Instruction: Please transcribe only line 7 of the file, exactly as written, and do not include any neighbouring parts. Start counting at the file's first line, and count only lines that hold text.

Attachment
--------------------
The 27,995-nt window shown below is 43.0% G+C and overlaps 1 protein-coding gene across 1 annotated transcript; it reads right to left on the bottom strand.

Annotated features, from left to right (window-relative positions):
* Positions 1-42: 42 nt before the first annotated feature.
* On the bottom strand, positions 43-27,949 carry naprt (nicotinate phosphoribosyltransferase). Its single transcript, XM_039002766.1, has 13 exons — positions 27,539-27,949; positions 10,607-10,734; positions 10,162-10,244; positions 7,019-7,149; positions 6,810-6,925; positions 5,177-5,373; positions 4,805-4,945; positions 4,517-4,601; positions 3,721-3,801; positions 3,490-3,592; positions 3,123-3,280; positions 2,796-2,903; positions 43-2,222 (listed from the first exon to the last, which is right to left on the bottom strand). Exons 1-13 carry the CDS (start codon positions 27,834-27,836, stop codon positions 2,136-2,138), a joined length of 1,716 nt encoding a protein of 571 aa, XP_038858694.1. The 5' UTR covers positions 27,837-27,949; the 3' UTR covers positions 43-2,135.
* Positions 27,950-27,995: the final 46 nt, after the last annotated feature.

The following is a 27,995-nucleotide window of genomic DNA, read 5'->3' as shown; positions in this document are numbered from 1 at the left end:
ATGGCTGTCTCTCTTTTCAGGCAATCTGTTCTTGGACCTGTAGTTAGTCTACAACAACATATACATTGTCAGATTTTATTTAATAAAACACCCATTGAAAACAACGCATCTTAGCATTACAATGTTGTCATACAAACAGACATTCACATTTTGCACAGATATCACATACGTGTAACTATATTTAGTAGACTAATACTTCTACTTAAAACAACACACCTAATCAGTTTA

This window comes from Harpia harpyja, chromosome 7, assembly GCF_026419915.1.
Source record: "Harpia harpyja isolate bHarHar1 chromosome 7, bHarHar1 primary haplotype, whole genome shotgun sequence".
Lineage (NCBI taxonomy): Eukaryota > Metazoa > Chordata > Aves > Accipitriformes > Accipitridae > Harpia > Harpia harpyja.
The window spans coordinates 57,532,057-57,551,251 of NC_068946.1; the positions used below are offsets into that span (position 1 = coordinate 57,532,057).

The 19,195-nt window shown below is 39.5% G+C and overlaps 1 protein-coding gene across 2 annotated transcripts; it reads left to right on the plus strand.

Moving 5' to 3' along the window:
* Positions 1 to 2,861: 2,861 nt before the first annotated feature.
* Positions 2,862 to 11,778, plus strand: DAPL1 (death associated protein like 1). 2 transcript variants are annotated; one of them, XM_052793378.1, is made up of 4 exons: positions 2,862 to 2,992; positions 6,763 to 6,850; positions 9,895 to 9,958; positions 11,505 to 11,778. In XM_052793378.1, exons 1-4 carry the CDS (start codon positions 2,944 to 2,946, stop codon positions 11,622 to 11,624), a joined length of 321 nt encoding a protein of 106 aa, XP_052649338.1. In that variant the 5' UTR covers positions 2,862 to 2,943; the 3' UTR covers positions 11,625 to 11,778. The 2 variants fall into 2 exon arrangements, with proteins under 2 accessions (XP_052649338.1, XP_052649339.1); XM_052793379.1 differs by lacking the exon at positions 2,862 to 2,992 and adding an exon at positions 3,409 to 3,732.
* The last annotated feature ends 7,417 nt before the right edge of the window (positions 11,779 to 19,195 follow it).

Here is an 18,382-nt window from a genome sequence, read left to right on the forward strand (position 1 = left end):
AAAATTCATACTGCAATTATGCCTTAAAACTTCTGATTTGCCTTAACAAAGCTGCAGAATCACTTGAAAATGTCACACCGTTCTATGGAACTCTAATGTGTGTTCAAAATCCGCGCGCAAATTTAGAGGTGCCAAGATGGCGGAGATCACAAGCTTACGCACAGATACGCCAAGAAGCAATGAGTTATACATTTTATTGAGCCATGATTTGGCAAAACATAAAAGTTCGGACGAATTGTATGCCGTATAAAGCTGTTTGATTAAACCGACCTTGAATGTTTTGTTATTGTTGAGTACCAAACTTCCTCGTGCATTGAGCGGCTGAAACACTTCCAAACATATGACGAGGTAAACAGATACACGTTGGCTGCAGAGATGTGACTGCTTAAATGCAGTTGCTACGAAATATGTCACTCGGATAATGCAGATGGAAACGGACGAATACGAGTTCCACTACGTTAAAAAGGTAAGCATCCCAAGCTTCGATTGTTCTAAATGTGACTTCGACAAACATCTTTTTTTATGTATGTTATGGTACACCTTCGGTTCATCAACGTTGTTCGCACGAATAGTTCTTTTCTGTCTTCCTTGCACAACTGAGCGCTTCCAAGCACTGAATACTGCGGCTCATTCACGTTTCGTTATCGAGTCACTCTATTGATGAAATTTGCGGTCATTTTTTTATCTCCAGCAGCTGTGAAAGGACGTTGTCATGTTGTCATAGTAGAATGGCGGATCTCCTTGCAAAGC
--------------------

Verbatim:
ATGGCTGTCTCTCTTTTCAGGCAATCTGTTCTTGGACCTGTAGTTAGTCTACAACAACATATACATTGTCAGATTTTATTTAATAAAACACCCATTGAAAACAACGCATCTTAGCATTACAATGTTGTCATACAAACAGACATTCACATTTTGCACAGATATCACATACGTGTAACTATATTTAGTAGACTAATACTTCTACTTAAAACAACACACCTAATCAGTTTA